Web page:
BACKGROUND OF THE INVENTION
This invention relates generally to the field of intraocular lenses (IOL) and, more particularly, to anterior chamber phakic IOLs.
The human eye in its simplest terms functions to provide vision by transmitting light through a clear outer portion called the cornea, and focusing the image by way of a crystalline lens onto a retina. The quality of the focused image depends on many factors including the size and shape of the eye, and the transparency of the cornea and the lens.
The optical power of the eye is determined by the optical power of the cornea and the crystalline lens. In the normal, healthy eye, sharp images are formed on the retina (emmetropia). In many eyes, images are either formed in front of the retina because the eye is abnormally long (axial myopia), or formed in back of the retina because the eye is abnormally short (axial hyperopia). The cornea also may be asymmetric or toric, resulting in an uncompensated cylindrical refractive error referred to as corneal astigmatism. In addition, due to age-related reduction in lens accommodation, the eye may become presbyopic resulting in the need for a bifocal or multifocal correction device.
In the past, axial myopia, axial hyperopia and corneal astigmatism generally have been corrected by spectacles or contact lenses, but there are several refractive surgical procedures that have been investigated and used since 1949. Barraquer investigated a procedure called keratomileusis that reshaped the cornea using a microkeratome and a cryolathe. This procedure was never widely accepted by surgeons. Another procedure that has gained widespread acceptance is radial and/or transverse incisional keratotomy (RK or AK, respectively). Recently, the use of photablative lasers to reshape the surface of the cornea (photorefractive keratectomy or PRK) or for mid-stromal photoablation (Laser-Assisted In Situ Keratomileusis or LASIK) have been approved by regulatory authorities in the U.S. and other countries. All of these refractive surgical procedures cause an irreversible modification to the shape of the cornea in order to effect refractive changes, and if the correct refraction is not achieved by the first procedure, a second procedure or enhancement must be performed. Additionally, the long-term stability of the correction is variable because of the variability of the biological wound healing response between patients.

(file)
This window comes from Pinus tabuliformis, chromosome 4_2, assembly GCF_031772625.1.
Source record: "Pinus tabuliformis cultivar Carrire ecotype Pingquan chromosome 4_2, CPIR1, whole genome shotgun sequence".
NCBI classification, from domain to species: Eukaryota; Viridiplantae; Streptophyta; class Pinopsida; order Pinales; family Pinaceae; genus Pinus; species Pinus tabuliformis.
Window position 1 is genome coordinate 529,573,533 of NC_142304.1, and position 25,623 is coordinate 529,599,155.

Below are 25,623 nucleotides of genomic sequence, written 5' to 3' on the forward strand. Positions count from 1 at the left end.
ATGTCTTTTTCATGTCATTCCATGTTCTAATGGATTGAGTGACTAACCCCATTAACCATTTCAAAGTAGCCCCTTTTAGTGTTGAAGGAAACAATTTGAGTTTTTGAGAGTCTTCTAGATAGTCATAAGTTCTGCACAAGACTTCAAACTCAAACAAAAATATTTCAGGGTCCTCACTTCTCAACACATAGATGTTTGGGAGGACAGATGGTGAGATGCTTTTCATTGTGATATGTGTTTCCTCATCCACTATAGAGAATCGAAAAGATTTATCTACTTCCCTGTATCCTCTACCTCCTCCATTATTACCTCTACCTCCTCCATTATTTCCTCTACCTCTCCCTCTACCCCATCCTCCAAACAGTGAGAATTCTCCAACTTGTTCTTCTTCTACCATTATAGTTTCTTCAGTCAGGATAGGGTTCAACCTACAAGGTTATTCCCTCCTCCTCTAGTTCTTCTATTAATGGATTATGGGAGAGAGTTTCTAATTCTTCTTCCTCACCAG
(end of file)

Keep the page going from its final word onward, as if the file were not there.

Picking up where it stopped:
Permanent intracorneal implants made from synthetic materials are also known for the correction of corneal refractive errors. For example, U.S. Pat. No. 5,123,921 (Werblin, et al.) discloses an intracorneal lens that is implanted intrastromally using a microkeratome. The lens itself has little refractive power, but changes the refractive power of the cornea by modifying the shape of the anterior surface of the cornea. The microkeratome used to implant this lens is complex and expensive and the lens requires a great deal of surgical skill to implant.
Keravision owns a series of patents related to an intrastromal ring device used to induce refractive changes in the cornea (see U.S. Pat. Nos. 5,505,722, 5,466,260, 5,405,384, 5,323,788, 5,318,047, 5312,424, 5,300,118, 5,188,125, 4,766,895, 4,671,276 and 4,452,235). The use of a ring-shaped device avoids implantation of the device within the central optical zone of the cornea, and is implanted in peripheral groove made by a special surgical instrument. The ring itself has no refractive power. Refractive changes are caused by the implanted ring changing the shape of the anterior surface of the cornea.
A variation of the intrastromal ring is called Gel Injection Adjustable Keratoplasty (GIAK) and is described in U.S. Pat. Nos. 5,090,955 (Simon), 5,372,580 (Simon, et al.) and WIPO Publication No. WO 96/06584. Instead of a solid device, these publications disclose injecting a ring of biocompatible gel around the optic zone of the stroma to effect refractive changes to the cornea by changing the shape of the cornea.
These prior art intracorneal devices all work by changing the shape of the cornea, and the devices themselves have little or no refractive properties. As a result, the preparation of the lamellar bed into which these devices are inserted is critical to the predictability of the refractive outcome, requiring very precise microkeratomes or other special surgical instruments and a great deal of surgical skill for success.
Various intracorneal implants having a refractive power are also known. For example, U.S. Pat. No. 4,607,617 (Choyce) describes an implant made of polysulfone (refractive index 1.633). The high refractive index of polysulfone relative to stromal tissue (1.375) results in an implant that acts as an optical lens that effects a refractive change to the cornea without relying on a change in corneal shape. This lens was never clinically or commercially acceptable because the polysulfone material is too impermeable to glucose and other metabolites to maintain the corneal tissue anterior to the implant. Corneal ulcerations, opacifications and other complications were the clinical result.